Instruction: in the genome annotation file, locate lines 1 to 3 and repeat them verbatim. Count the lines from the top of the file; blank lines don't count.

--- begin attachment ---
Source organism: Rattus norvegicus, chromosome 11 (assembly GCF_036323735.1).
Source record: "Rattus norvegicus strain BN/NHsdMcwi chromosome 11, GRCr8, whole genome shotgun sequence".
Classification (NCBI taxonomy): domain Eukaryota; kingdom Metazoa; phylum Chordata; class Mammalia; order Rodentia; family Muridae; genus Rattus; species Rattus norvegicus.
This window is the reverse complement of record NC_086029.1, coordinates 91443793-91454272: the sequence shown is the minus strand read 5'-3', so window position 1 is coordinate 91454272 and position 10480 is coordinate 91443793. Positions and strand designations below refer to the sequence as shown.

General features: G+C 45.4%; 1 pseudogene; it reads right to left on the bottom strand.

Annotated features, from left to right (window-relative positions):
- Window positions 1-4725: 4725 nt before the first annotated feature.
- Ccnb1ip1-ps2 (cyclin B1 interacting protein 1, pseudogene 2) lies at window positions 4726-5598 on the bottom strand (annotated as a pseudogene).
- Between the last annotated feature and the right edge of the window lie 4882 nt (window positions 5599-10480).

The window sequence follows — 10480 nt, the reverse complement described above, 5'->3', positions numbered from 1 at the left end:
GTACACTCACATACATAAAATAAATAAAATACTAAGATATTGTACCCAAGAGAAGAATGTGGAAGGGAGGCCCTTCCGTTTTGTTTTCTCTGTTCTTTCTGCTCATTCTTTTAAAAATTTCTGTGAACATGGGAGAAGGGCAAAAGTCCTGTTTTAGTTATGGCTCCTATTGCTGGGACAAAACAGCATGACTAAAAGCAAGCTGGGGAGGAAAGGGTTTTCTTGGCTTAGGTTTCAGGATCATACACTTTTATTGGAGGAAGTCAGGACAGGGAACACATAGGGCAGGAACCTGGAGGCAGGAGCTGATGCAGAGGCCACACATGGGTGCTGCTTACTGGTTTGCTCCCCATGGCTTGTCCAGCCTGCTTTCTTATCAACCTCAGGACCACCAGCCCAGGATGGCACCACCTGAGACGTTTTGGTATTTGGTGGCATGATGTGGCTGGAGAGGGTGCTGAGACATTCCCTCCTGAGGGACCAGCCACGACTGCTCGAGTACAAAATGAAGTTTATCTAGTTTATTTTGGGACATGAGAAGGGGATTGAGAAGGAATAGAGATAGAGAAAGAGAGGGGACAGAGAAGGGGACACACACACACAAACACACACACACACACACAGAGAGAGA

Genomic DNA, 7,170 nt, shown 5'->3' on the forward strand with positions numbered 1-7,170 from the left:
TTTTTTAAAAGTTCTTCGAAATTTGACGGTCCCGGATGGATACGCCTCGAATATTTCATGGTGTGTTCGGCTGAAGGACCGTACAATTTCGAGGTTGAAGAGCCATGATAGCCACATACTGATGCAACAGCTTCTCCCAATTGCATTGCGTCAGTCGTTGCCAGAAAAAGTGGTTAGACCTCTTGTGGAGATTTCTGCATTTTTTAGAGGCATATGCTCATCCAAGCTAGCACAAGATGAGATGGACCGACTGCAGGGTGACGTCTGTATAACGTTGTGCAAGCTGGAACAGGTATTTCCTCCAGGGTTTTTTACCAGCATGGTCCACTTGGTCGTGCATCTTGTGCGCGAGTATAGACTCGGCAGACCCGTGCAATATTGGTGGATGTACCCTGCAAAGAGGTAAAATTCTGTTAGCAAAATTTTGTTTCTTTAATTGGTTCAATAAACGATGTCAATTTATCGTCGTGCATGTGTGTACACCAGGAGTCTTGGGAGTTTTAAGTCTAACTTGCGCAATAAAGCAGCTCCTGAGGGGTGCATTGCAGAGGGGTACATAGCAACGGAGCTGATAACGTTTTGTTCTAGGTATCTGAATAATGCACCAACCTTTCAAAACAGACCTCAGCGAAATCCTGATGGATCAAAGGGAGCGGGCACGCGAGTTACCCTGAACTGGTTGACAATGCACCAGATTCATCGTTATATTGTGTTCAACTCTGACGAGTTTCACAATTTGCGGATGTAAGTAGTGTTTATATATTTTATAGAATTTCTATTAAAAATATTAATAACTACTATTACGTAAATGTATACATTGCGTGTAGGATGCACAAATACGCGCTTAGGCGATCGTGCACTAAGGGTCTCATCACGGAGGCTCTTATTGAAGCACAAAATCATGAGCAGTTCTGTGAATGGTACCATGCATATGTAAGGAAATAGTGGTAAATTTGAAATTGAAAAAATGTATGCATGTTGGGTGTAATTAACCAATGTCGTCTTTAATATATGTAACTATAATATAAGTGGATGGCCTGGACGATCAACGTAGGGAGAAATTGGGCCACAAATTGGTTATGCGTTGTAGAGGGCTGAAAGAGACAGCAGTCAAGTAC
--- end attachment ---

Source organism: Rattus norvegicus, chromosome 11 (assembly GCF_036323735.1).
Source record: "Rattus norvegicus strain BN/NHsdMcwi chromosome 11, GRCr8, whole genome shotgun sequence".
Classification (NCBI taxonomy): domain Eukaryota; kingdom Metazoa; phylum Chordata; class Mammalia; order Rodentia; family Muridae; genus Rattus; species Rattus norvegicus.